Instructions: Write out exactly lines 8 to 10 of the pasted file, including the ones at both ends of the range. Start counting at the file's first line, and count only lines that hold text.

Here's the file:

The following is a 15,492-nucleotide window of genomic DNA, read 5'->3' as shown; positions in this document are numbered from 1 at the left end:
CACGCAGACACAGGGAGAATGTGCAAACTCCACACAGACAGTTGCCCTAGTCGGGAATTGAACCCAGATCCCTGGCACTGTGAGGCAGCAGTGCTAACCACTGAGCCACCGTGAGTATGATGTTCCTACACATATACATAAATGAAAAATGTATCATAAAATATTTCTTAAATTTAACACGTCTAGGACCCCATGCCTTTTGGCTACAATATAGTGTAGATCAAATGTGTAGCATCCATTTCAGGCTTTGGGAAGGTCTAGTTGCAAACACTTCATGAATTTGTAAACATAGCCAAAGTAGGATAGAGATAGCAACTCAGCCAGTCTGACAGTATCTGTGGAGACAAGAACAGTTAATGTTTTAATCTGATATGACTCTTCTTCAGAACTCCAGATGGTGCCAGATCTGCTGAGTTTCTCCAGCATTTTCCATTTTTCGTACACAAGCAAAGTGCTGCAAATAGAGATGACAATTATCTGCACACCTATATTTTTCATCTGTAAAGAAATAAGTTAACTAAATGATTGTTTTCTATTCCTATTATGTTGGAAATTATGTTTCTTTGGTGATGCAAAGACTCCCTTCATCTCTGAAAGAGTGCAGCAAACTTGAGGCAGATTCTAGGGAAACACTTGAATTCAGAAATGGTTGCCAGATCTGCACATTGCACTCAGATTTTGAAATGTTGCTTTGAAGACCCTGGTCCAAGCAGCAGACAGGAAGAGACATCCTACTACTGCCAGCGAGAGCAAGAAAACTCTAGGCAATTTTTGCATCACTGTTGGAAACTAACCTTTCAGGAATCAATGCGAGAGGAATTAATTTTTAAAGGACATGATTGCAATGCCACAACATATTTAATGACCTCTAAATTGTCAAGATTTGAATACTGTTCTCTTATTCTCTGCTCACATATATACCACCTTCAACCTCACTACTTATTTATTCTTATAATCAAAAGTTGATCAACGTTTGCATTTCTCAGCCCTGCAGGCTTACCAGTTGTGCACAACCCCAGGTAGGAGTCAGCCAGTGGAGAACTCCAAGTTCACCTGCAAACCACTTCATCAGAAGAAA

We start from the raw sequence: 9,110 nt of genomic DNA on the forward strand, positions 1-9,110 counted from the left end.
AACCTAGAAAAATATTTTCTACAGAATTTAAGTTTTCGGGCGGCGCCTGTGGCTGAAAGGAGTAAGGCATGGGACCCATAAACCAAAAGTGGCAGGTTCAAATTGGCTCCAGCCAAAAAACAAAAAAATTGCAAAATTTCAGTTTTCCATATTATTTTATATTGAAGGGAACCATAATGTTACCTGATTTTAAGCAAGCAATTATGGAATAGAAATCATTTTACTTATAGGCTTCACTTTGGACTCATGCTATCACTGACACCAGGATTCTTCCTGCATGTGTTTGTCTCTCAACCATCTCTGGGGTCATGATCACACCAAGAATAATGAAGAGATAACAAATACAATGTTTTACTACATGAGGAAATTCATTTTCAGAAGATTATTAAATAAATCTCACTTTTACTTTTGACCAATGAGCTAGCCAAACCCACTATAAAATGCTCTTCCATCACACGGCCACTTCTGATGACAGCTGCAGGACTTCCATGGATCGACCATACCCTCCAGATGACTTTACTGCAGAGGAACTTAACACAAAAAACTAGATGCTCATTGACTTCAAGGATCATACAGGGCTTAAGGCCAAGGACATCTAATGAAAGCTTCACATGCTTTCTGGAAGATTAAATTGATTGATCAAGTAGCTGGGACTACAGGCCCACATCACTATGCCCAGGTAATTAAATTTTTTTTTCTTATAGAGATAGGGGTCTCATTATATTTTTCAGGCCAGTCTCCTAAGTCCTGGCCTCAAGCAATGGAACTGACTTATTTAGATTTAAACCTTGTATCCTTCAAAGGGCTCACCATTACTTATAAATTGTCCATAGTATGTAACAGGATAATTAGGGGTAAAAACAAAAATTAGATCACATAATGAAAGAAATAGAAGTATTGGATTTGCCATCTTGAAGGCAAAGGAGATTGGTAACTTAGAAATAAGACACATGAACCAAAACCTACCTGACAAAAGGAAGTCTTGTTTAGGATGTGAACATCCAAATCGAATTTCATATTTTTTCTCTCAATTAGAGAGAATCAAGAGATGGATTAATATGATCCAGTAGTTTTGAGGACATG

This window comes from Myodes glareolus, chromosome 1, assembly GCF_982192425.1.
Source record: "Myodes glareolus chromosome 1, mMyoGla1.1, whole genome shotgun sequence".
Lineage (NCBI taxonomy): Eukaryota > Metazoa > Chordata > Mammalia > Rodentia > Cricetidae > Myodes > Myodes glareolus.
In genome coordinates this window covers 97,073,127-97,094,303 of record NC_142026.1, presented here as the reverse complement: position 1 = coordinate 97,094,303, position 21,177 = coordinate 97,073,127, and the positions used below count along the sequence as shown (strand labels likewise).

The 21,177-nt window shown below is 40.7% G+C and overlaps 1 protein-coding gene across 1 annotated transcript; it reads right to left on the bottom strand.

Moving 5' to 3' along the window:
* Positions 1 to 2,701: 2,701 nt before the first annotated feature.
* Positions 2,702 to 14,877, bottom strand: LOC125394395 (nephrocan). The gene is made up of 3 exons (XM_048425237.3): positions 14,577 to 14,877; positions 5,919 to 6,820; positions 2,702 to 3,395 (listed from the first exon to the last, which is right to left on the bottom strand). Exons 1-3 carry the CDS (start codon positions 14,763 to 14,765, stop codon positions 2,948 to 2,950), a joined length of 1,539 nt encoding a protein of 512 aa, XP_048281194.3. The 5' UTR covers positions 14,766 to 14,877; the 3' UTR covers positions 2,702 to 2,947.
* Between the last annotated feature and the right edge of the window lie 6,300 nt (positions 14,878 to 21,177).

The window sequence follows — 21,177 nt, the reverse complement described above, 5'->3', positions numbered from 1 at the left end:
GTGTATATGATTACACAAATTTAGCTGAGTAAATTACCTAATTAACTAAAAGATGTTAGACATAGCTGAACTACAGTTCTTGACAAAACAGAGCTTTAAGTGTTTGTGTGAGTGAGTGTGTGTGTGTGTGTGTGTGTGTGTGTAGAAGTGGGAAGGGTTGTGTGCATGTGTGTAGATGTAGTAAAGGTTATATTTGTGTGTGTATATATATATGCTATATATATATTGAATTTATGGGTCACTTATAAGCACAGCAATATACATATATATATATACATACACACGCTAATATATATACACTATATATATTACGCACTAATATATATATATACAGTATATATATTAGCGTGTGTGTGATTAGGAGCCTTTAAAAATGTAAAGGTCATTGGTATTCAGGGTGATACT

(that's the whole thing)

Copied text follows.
In genome coordinates this window covers 97,073,127-97,094,303 of record NC_142026.1, presented here as the reverse complement: position 1 = coordinate 97,094,303, position 21,177 = coordinate 97,073,127, and the positions used below count along the sequence as shown (strand labels likewise).

The 21,177-nt window shown below is 40.7% G+C and overlaps 1 protein-coding gene across 1 annotated transcript; it reads right to left on the bottom strand.

Moving 5' to 3' along the window: